"Ocean Quest," a new monthly scuba diving TV series can be seen on Fairfax, Virginia Public Access Channels 10 and 30.
Dan Dunfee, the show producer and host, resides in Centreville's Virginia Run community. Dunfee, 69, is a rocket missile consultant, retired after 41 years at Atlantic Research Corp. of Gainesville.
"Scuba diving and weapons systems have been the two common threads in my life," says Dunfee. He was inspired to create the show after actively scuba diving for over 50 years and serving in the Navy and on various defense engineering projects.
Dunfee's relationship with scuba diving began early. As a self-described 17-year-old "river rat," he built a surface (compressor) supplied shallow water diving rig for recreation and light salvage on the Ohio River, near his childhood home. Dunfee joined the Navy in 1951. When the Navy sent him to USN Explosive Ordnance Disposal (EOD) school, he became an expert in underwater demolition, and qualified as a deep sea (hard hat) and scuba diver.
"This show is a labor of love," says Dunfee. A motivating factor in starting "Ocean Quest" was Dunfee's experience leading Washington-area dive groups in the 1950's. Along with two other divers, he was a principle force in forming 11 local scuba diving clubs.
Over the years, Dunfee's diving travels have taken him to "most of the free world, including South America, the Mediterranean, Asia, the U.S. and the Caribbean." His favorite place to dive was in the Truk lagoon, near Guam, where a Japanese fleet was sunk, causing destruction similar to that of Pearl Harbor.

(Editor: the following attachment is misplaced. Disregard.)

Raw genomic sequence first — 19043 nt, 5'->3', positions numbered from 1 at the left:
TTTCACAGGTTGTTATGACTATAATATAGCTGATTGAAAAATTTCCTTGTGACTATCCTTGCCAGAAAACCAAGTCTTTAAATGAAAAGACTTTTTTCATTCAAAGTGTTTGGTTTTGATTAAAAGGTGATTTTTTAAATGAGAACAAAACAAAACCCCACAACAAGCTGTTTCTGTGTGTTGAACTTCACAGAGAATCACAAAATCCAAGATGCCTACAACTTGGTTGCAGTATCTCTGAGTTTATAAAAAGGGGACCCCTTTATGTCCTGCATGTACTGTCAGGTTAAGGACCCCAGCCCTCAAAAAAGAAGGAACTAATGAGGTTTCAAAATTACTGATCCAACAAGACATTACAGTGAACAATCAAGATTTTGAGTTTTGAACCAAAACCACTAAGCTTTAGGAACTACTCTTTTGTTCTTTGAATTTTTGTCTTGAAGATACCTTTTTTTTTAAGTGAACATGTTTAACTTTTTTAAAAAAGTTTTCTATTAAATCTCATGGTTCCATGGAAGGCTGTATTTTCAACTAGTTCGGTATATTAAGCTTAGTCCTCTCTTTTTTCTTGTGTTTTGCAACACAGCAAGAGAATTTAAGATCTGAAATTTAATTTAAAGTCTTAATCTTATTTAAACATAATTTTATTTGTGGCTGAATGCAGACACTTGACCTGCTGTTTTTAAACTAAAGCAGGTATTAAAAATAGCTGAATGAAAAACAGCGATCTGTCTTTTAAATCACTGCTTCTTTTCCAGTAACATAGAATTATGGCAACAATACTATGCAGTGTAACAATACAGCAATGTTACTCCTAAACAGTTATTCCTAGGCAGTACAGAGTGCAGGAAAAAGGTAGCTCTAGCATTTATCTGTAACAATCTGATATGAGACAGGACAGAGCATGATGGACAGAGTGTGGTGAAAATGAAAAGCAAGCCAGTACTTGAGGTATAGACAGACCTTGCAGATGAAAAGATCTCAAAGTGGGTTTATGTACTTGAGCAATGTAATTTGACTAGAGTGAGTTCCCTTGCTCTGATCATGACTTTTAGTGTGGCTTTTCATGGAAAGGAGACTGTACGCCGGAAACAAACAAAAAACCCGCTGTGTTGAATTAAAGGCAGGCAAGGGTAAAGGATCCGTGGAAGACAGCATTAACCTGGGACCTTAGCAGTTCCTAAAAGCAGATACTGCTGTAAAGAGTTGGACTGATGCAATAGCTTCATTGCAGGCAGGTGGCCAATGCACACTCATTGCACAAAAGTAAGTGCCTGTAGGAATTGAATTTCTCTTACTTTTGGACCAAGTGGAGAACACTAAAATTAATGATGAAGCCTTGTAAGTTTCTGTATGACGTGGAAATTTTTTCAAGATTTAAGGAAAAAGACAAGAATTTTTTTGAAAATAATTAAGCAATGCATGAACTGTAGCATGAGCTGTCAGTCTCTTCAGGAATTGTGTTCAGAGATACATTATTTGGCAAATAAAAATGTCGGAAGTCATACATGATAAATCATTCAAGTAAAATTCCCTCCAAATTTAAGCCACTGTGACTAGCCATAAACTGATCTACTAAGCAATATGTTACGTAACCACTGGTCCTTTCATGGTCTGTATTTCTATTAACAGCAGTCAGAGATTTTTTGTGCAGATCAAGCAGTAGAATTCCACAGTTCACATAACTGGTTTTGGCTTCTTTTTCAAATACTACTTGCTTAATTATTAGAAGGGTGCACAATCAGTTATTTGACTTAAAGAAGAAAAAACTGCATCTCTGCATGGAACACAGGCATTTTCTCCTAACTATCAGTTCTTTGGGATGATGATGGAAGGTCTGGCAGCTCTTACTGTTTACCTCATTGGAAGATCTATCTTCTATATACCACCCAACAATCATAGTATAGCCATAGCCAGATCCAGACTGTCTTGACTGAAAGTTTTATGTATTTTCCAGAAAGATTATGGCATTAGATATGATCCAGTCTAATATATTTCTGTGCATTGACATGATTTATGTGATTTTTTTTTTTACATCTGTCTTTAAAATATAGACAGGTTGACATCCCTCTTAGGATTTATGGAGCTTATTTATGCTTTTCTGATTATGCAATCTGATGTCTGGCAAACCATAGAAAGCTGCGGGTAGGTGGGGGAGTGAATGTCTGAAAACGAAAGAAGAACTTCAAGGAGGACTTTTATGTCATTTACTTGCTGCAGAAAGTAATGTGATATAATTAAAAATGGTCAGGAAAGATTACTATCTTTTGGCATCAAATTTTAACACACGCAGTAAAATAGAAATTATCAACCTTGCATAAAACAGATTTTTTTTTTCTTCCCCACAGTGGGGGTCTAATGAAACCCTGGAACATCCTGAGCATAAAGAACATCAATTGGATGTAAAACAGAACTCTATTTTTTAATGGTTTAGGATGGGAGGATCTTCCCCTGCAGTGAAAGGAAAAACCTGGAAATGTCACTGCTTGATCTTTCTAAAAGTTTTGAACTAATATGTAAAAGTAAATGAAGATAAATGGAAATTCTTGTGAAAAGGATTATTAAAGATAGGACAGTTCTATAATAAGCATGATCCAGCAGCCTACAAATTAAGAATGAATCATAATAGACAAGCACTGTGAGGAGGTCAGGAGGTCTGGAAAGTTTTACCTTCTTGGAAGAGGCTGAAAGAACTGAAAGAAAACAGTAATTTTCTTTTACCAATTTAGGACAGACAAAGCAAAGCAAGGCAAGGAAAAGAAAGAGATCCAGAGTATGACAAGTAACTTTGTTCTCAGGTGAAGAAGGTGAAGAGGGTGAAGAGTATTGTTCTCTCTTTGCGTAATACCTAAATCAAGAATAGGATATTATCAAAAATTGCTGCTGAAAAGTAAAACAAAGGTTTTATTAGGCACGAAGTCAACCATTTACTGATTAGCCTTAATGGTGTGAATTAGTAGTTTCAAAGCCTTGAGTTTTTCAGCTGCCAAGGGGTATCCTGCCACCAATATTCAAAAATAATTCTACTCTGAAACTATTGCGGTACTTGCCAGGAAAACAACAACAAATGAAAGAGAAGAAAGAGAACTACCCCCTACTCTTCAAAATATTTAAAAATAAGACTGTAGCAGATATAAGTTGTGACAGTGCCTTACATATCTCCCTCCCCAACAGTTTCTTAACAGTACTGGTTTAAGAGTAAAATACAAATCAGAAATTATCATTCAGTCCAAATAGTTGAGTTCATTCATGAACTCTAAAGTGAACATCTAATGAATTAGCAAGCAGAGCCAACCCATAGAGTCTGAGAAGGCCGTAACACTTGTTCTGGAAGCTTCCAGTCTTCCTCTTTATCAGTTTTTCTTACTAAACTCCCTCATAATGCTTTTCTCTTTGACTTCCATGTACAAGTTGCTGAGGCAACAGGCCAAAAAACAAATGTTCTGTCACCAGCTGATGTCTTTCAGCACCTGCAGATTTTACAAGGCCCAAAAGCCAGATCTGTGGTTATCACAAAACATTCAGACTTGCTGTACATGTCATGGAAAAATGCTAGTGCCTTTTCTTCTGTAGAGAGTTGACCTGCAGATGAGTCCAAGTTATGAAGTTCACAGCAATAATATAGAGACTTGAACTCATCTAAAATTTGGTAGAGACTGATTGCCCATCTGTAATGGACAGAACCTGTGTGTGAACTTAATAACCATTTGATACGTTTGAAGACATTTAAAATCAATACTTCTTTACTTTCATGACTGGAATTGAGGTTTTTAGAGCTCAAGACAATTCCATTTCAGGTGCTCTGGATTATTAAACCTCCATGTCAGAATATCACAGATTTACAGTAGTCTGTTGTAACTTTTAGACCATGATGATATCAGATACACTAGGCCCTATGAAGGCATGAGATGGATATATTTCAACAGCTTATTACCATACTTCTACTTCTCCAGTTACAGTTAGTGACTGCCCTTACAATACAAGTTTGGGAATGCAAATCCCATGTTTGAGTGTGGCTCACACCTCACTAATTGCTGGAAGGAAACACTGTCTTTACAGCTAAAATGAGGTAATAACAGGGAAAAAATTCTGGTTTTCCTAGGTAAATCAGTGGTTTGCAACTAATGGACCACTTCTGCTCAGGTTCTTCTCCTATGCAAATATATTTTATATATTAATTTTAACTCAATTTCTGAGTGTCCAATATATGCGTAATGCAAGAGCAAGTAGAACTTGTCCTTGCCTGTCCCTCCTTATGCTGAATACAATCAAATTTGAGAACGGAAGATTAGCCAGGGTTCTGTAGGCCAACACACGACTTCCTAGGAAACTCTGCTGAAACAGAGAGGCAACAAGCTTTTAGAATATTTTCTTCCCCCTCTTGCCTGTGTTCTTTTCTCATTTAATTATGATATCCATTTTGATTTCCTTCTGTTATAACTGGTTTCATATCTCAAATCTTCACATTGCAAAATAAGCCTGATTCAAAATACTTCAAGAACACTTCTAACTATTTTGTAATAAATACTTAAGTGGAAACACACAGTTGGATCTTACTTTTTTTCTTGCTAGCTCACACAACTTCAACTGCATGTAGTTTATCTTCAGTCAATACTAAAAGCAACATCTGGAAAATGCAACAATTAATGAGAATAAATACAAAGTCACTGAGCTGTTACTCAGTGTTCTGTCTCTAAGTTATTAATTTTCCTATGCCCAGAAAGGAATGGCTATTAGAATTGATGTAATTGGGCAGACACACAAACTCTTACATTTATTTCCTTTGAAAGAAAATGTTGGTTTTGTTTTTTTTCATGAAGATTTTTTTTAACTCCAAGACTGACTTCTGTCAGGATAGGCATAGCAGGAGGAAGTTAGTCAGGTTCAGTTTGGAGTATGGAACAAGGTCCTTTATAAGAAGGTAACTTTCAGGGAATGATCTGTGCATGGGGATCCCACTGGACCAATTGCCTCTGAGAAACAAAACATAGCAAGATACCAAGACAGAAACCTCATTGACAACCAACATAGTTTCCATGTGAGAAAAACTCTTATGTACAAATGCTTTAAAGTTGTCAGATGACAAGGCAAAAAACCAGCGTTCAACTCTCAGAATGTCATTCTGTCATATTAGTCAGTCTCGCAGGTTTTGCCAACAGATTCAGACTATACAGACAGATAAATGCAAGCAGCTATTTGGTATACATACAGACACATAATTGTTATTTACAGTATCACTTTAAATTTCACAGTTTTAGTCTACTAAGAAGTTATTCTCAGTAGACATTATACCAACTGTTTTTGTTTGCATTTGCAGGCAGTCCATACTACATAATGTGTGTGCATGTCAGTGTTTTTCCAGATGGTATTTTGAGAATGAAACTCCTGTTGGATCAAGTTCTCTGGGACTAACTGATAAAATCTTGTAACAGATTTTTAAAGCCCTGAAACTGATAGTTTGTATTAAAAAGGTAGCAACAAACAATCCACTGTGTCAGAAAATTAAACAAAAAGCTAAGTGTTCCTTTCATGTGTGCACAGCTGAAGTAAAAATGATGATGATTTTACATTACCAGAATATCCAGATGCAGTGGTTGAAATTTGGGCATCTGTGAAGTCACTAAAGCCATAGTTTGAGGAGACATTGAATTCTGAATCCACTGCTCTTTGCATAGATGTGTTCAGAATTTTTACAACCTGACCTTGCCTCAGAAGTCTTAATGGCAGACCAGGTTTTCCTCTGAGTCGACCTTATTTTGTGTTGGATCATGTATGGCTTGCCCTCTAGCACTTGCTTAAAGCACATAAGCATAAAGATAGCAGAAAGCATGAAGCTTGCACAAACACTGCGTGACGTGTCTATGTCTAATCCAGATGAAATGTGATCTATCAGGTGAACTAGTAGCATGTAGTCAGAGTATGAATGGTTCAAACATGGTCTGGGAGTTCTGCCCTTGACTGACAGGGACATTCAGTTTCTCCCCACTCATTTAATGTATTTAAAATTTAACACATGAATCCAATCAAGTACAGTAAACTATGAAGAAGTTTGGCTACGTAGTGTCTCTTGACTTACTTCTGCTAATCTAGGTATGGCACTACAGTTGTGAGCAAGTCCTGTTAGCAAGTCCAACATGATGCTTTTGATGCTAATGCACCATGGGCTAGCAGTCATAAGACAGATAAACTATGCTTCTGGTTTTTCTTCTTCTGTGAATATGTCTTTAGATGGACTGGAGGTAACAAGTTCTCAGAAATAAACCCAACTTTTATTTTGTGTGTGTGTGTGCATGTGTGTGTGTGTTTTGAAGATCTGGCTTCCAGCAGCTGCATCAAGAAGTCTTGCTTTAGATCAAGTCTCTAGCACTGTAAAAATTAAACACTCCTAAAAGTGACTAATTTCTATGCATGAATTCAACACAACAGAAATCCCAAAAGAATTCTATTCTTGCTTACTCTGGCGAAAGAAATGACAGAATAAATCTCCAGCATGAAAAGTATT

With the show, Dunfee's videography interest and skills as an "old navy hand" will converge.
Each "Ocean Quest" episode showcases a topic about scuba diving, including how to become scuba trained and certified, safety, physiology of diving, treatment of diving injuries, and interviews with elite divers. There will also be several "untold stories," including a show on the Italian 10th Flotilla.
"During WWI and II, a fairly small group of expert Italian divers amazingly were able to blow up 275,000 tons of combat boats and equipment. The story has many interesting twists" says Dunfee. "I've talked with the naval attaché at the Italian embassy, who has shown interest in assisting with the piece.
The series will feature music by a man commonly known as "The Barefoot Man," who has a band in the Caymans. Dunfee plans to collaborate with him on music and songs, many of which are diving parodies.
Though he says he didn't force them into it, Dunfee's five children are also scuba addicts. His wife, Dorothy "Mickey" Dunfee took up diving in 1987.
"I didn't want to be left on the boat," says Mickey, 69, a beautician at Holly's Hair Design in Fairfax. She and Dan will have been married 50 years this December. "You feel so free when you scuba dive. My favorite place to dive is Key Largo, where you can see barracuda, manta rays and other beautiful underwater life," she said.
"You don't have to be a great swimmer to enjoy diving," says Mickey, who has enjoyed being able to experience sea creatures from a unique vantage point. "Manta Rays are spectacular. Underneath they feel like velvet, on top — like sandpaper."
"Dan's enormous energy will keep this show going," says old diving buddy John Wall, 55, of Oakton.
Wall is the Director of Training at The Dive Shop in Fairfax. Wall will be providing industry expertise on equipment, training and travel for Dunfee's series.
More information is available on the FPA Web site, www.fcac.org.